The soul within us is impervious to any sort of degradation. It was Frederick Douglass (1818–1895), an African-American social reformer, and abolitionist, who said, “The soul that is within me no man can degrade.” But with the introduction of film in the United States African Americans were stereotyped. The Flights of Nation (1907) depicted a lopsided and demented black culture. D.W. Griffith (1875–1948) with The Birth of a Nation (1915) chronicled the story of the free South in the civil war that showed the revenge of the Ku Klux Klan on blacks. This movie that was considered a masterpiece set the precedent of portraying blacks as idlers, brutish, vagabonds, and outcasts.
Role of Blacks
In this depiction blacks never really had a chance to be presented as leaders. It was Colin Powell (b. 1937), formerly secretary of state of the United States, who said, “I think whether you’re having setbacks or not, the role of a leader is to always display a winning attitude.” Early blacks never had the opportunity to display these traits because of racism, and society excluded them from holding important positions.
Other films showed the grizzled tramp in Jim Tully’s tale of the lowly Beggars of Life (1928), the seaman in James Craze’s Old Ironsides (1926), black roles in Showboat (1927), Uncle Tom’s Cabin (1927), and others in the early sound films like Dudley Murphy’s St Louis Blues (1929). But some blacks played conventional roles as chorus girls, convicts, boxing trainers, ill-mannered servants, and persons of disrepute.
In the 1940s and 1950s, white actors Freeman Gosden and Charles Correll were the talent behind the popular radio show Amos ‘n’ Andy. These two actors were masters in their imitation of the degrading dialogue most Americans associated with blacks. These condescending techniques made for the popularity of the program.
Chinua Achebe (1930–2013), a Nigerian novelist, and poet wrote, “The whole idea of a stereotype is to simplify. Instead of going through the problem of all this great diversity – that it’s this or maybe that – you have just one large statement, it is this.”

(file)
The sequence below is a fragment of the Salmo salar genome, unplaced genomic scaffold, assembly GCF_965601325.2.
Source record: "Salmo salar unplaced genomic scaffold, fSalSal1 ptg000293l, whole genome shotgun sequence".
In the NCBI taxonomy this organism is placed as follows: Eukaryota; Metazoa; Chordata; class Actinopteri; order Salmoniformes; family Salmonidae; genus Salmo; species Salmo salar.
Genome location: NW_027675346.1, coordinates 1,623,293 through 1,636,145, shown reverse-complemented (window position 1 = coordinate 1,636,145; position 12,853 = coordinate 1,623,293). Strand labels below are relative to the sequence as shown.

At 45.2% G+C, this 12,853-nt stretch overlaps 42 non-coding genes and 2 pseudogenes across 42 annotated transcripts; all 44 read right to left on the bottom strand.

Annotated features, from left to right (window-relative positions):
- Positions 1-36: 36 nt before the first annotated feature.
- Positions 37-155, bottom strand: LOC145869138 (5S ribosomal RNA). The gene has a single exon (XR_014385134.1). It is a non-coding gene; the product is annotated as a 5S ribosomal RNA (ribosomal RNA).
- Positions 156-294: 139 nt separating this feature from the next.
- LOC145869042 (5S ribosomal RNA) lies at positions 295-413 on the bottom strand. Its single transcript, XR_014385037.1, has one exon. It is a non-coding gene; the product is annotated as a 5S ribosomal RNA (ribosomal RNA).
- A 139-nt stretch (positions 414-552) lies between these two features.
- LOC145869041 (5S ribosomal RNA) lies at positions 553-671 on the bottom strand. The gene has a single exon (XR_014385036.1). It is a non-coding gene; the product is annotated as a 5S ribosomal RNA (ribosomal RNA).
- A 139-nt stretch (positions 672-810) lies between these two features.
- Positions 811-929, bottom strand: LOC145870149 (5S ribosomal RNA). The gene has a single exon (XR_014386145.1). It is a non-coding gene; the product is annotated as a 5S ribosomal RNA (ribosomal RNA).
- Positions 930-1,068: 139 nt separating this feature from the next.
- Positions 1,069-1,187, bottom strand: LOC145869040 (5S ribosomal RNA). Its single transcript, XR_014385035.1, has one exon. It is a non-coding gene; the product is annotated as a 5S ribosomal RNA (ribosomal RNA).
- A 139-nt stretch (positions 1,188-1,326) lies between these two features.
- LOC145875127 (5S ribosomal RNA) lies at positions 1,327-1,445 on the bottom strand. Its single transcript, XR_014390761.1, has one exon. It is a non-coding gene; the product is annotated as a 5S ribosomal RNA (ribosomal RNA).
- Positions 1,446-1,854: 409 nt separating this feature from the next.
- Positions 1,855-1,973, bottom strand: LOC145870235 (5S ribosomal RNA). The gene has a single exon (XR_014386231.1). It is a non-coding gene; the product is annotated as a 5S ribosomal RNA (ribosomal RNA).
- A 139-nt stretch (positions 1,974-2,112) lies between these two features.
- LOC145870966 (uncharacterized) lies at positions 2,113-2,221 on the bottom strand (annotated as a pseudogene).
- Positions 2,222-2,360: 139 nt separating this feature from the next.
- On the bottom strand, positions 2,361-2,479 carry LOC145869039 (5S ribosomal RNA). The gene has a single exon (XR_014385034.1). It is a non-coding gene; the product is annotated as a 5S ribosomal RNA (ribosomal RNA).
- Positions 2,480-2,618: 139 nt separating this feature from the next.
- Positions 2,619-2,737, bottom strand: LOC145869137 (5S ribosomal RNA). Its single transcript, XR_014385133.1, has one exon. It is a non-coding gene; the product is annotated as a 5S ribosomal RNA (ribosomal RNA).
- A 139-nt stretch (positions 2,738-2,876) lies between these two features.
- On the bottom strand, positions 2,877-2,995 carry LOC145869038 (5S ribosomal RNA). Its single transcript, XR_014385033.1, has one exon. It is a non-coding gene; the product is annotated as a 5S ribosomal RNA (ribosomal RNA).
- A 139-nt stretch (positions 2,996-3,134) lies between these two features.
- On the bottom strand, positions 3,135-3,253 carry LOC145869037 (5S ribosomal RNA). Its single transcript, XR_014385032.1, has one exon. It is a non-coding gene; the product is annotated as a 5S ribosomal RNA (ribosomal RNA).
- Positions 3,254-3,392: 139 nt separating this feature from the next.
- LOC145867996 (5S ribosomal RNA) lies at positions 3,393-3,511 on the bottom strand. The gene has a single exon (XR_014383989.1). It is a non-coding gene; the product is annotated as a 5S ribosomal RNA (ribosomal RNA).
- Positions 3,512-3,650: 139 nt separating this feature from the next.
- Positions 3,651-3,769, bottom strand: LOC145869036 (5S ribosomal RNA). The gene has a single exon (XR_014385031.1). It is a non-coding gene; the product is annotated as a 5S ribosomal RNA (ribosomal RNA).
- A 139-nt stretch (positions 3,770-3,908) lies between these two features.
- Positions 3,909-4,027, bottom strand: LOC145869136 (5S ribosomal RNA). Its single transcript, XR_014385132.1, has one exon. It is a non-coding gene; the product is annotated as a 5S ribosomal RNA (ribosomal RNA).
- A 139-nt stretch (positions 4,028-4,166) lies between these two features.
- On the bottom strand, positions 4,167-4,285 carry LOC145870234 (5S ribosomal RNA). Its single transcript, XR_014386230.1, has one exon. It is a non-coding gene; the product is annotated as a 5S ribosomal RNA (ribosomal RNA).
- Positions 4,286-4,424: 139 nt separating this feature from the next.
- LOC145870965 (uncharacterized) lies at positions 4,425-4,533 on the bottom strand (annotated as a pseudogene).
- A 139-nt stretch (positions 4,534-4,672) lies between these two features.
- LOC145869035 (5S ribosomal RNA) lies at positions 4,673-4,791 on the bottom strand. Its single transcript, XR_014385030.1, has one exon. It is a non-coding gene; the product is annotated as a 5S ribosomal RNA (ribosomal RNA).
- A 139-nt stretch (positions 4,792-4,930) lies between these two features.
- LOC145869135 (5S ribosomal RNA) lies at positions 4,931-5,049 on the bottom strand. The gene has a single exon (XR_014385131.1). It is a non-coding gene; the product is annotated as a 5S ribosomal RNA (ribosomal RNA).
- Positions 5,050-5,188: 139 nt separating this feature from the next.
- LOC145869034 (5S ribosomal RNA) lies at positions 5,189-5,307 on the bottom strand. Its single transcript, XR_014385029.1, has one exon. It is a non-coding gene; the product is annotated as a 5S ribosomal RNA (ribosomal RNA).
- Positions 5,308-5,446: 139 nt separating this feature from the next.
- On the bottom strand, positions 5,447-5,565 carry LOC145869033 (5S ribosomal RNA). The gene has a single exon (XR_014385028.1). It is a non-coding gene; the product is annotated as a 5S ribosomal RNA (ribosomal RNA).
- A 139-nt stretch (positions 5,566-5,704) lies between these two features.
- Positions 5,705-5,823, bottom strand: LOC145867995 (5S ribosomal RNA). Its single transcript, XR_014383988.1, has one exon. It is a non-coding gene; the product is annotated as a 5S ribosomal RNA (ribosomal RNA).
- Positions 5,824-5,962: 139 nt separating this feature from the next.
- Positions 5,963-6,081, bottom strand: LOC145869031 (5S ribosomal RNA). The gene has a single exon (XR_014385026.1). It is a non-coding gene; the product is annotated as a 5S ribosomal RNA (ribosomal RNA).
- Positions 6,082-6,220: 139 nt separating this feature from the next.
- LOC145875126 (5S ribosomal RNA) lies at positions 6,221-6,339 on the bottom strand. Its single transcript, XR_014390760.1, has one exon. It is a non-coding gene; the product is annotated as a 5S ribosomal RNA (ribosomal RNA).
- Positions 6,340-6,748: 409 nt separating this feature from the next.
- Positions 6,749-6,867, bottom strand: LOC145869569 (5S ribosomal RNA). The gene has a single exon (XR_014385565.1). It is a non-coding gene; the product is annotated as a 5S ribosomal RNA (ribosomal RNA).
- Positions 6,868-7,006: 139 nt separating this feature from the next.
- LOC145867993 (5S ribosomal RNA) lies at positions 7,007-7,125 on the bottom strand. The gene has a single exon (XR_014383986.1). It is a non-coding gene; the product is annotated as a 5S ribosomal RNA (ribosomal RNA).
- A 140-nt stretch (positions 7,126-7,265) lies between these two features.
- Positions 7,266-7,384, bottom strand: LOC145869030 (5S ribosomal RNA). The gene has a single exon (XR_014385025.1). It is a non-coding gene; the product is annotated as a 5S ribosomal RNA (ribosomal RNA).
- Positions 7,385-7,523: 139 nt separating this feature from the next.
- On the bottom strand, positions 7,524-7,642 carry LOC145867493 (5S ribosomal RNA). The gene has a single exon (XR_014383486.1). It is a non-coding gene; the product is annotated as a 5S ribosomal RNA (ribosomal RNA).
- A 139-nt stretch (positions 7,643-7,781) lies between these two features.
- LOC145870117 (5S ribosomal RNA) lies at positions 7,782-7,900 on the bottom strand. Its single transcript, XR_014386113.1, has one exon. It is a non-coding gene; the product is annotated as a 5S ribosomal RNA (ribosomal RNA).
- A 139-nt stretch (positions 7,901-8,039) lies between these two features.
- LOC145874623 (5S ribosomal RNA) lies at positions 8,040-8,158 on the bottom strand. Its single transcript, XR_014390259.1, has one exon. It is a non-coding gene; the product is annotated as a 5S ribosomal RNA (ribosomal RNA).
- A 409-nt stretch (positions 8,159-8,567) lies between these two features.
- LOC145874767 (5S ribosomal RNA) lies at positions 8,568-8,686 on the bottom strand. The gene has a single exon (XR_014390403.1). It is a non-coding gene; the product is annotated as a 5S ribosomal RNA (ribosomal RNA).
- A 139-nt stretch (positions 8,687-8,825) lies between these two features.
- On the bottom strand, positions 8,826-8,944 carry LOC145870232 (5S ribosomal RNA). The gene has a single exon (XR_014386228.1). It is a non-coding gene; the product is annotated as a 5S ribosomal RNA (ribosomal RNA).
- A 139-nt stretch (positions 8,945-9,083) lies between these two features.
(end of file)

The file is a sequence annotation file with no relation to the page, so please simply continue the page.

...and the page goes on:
In the era of TV, white actors were replaced by blacks in Amos ‘n’ Andy and this show’s popularity continued. Eventually the National Association for the Advancement of Colored People (NAACP) was able to persuade Hollywood to abandon negative stereotypes of blacks in their films, and TV followed suit. Such a decision didn’t produce changes overnight, but there was some progress being made.
Christianity & Racism
Many Christians have long been opposed to any form of racism. Throughout history there have been a number of abolitionists in the United States and abroad. The Gospel tells us that whether we are Jews or Gentiles God looks at our hearts. People can’t hide their feelings. Jesus Christ was forthright in warning the rich about the exploitation of the poor. Many blacks belong to the lower class because of a past of slavery.
Although many Americans consider themselves Christian racism is still a problem in the society. The Christian faith reminds us to love our neighbor as ourselves. The story of the Good Samaritan is alive and well for everyone to note. In the 1960s with prayers, sacrifice, and dedication, and social change the Civil Rights era began impacting these wrongs that were degrading our society of its true Christian way of living.